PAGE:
We've Come a Long Way from the Effort to Memorialize the Slave Mammy

Historians/History




Mark Auslander teaches Anthropology at Central Washington University in Ellensburg, WA, where he directs the university’s Museum of Culture and Environment. He is the author of “The Accidental Slaveowner: Revisiting a Myth of Race and Finding an American Family” (University of Georgia Press, 2011)

As Washington D.C. prepares for the rescheduled October 16 unveiling of the memorial to Dr. Martin Luther King, Jr., it is worth reflecting that nine decades ago a very different national monument depicting a person of color was contemplated for the nation’s capital.  In 1923, backed by the United Daughters of the Confederacy, Senator John Sharp Williams (D-Mississippi) introduced a bill mandating  a monument to the southern “Negro Mammy” in the District of Columbia.  Numerous designs from hopeful sculptors and architects were submitted.  One proposal depicts a large black woman holding a white baby near her bosom.  A white boy and girl clutch her skirts.  Many expected the monument would grace the grounds of the U.S. Capitol.

The proposal was the culmination of the so-called “Mammy memorial movement.” Arising out of the late nineteenth century’s post-reconstruction “Redemption” period, the movement emphasized nostalgic accounts of the antebellum South.  These centered on the benevolent mythic image of the Mammy, ostensibly the source of unconditional love and support for her white charges.  A fundraising pamphlet for the Mammy Memorial Institute in Athens, Georgia, asked local whites, “Did you not have an ‘Old Black Mammy’ who loved and cared for you in the days of your youth whose memory and spirit you want perpetuated?”

The 1923 bill outraged African American commentators.  Civil rights pioneer Mary Beth Terrell wrote that if the statue were constructed, “there are thousands of colored men and women who will fervently pray that on some stormy night the lightning will strike it and the heavenly elements will send it crashing to the ground.”  Many noted the irony that those supporting the memorial firmly opposed federal anti-lynching or national voting rights legislation.

Although the national Mammy memorial was never built, scores of local monuments across America were raised to “loyal” African American women, who served white families in slavery and freedom.  For instance, in 1939 wealthy Atlanta segregationist H.W. McCord erected a stone tablet to the enslaved woman Kitty in the cemetery of Oxford, Georgia, birthplace of Emory University.  According to McCord, “Mammy Kitty,“ as property of Methodist Bishop James Osgood Andrew, refused emancipation in 1841 out of loyalty to her white master and was thus allowed to live “as free as the laws of Georgia would allow.”  The subsequent schism of the national Methodist Church over Bishop Andrew’s slave-owning was, in the eyes of McCord and his segregationist allies, due solely to Northern failure to understand the benevolent nature of  Southern race relations before the Civil War.  Not surprisingly, the tablet gives no voice to African American rejoinders that Miss Kitty was never really given a true choice of freedom and that her children remained enslaved after her death.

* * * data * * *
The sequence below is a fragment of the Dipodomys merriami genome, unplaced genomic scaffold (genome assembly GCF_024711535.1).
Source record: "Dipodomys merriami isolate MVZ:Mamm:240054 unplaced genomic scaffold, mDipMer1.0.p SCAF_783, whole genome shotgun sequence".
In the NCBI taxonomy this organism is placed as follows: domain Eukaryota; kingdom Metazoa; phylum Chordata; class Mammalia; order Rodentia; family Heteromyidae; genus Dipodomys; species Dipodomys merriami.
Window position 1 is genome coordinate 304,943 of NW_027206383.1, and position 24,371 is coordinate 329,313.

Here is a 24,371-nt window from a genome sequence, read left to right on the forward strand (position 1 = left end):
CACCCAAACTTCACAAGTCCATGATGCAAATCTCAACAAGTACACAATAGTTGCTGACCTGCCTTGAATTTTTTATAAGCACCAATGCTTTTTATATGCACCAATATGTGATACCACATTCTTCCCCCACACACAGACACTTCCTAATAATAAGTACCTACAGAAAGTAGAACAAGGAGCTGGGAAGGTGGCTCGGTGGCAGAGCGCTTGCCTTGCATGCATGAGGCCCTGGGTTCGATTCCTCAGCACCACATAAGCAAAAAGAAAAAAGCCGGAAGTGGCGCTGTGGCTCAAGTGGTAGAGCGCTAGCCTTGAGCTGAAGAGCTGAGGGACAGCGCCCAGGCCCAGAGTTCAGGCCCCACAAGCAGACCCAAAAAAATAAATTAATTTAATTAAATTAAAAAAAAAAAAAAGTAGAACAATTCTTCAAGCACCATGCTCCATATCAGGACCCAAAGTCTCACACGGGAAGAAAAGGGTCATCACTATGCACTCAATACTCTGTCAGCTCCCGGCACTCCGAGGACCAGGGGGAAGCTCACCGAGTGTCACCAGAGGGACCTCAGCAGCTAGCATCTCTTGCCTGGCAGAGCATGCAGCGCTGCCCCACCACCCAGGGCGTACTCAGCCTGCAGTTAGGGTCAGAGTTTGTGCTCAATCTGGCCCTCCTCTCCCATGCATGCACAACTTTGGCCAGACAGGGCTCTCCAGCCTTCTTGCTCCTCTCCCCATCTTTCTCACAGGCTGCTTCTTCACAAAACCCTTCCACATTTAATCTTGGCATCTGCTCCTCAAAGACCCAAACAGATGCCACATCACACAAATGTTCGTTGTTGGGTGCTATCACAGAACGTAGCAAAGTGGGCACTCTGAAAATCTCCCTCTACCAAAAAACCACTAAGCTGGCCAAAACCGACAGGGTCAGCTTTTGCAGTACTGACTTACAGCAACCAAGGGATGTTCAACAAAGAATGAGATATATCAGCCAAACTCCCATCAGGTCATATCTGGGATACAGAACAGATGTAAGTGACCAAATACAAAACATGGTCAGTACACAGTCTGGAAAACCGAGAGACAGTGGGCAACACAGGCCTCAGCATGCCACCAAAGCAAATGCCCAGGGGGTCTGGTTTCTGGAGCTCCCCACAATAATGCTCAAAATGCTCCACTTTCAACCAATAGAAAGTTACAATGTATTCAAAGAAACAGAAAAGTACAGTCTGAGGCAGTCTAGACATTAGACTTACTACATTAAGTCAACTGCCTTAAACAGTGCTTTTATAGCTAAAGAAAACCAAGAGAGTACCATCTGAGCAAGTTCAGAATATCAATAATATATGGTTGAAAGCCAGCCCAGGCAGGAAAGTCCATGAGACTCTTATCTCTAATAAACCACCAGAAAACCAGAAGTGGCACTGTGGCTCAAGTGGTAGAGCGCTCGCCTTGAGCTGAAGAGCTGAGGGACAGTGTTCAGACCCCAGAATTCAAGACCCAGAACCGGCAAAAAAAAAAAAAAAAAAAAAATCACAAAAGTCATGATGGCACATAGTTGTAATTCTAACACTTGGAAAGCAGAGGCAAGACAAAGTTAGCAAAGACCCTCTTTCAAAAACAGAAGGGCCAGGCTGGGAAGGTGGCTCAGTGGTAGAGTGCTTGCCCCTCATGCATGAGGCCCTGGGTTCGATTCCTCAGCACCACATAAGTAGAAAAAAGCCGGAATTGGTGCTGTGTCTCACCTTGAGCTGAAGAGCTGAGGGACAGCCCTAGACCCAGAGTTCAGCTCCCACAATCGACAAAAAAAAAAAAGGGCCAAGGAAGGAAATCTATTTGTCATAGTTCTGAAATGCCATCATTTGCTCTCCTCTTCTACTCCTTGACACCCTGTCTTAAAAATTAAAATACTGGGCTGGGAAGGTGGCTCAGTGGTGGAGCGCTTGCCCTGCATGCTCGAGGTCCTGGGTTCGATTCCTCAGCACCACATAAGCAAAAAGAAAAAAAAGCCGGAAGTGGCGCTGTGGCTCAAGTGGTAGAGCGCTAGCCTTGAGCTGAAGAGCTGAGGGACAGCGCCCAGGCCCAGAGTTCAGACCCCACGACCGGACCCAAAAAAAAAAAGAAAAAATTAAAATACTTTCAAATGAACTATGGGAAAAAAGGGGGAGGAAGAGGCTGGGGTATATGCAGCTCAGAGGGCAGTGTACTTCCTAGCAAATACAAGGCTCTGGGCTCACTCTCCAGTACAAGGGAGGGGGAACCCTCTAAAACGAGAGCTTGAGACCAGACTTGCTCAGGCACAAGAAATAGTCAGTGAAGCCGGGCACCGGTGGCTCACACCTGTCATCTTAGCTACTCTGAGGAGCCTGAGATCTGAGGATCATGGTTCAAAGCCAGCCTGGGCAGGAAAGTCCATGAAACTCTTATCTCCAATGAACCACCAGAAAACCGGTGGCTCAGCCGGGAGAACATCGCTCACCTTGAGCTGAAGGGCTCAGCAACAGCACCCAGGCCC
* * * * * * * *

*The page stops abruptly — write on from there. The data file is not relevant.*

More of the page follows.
In 2011, it is a curious irony that just as our nation prepares to unveil the Dr. King’s statue, we are transfixed by arguments over The Help, the latest entry in a long history of white sentimental accounts of African American domestic workers.  Once again, many ask if our society is overly eager to honor women of color only when they are reduced to a subordinate position, in the interest of plot lines that privilege white protagonists.  How far, some ask, have we really come since 1923?

Mercifully, few today would advocate a modern Mammy memorial.  Yet as we quite properly celebrate Dr. King’s memorial, we should ask why there still are no monuments to women of color on the national mall.  It is no denigration of Dr. King’s courage and vision to note that so many of the civil rights movement’s foot soldiers and leaders were African American women, drawn from all walks of life.  The movement’s extraordinary accomplishments are inconceivable without their vision, strategic sense and unshakable determination to move the struggle forward.  In the words of civil rights activist Ella Baker, “Martin didn’t lead the movement, the movement led Martin.”

During the 1963 March on Washington, at which Dr. King delivered his “I have a Dream” speech, only one woman, the singer Josephine Baker, was allowed to speak.  None of the struggle’s women activists were on the program.  One year later,  Fannie Lou Hamer, a woman from the Mississippi Delta, electrified the nation as she represented the Mississippi Democratic Freedom Party in its struggle before the credentials committee at the Democratic National Convention.  Isn’t it high time a national memorial honors her, Mary Church Terrell, Septima Poinsette Clark, Ella Baker, Rosa Parks, Charlayne Hunter Gault, and the thousands of other women of color who, against all odds, demanded America honor its founding promise of freedom and equality for all?


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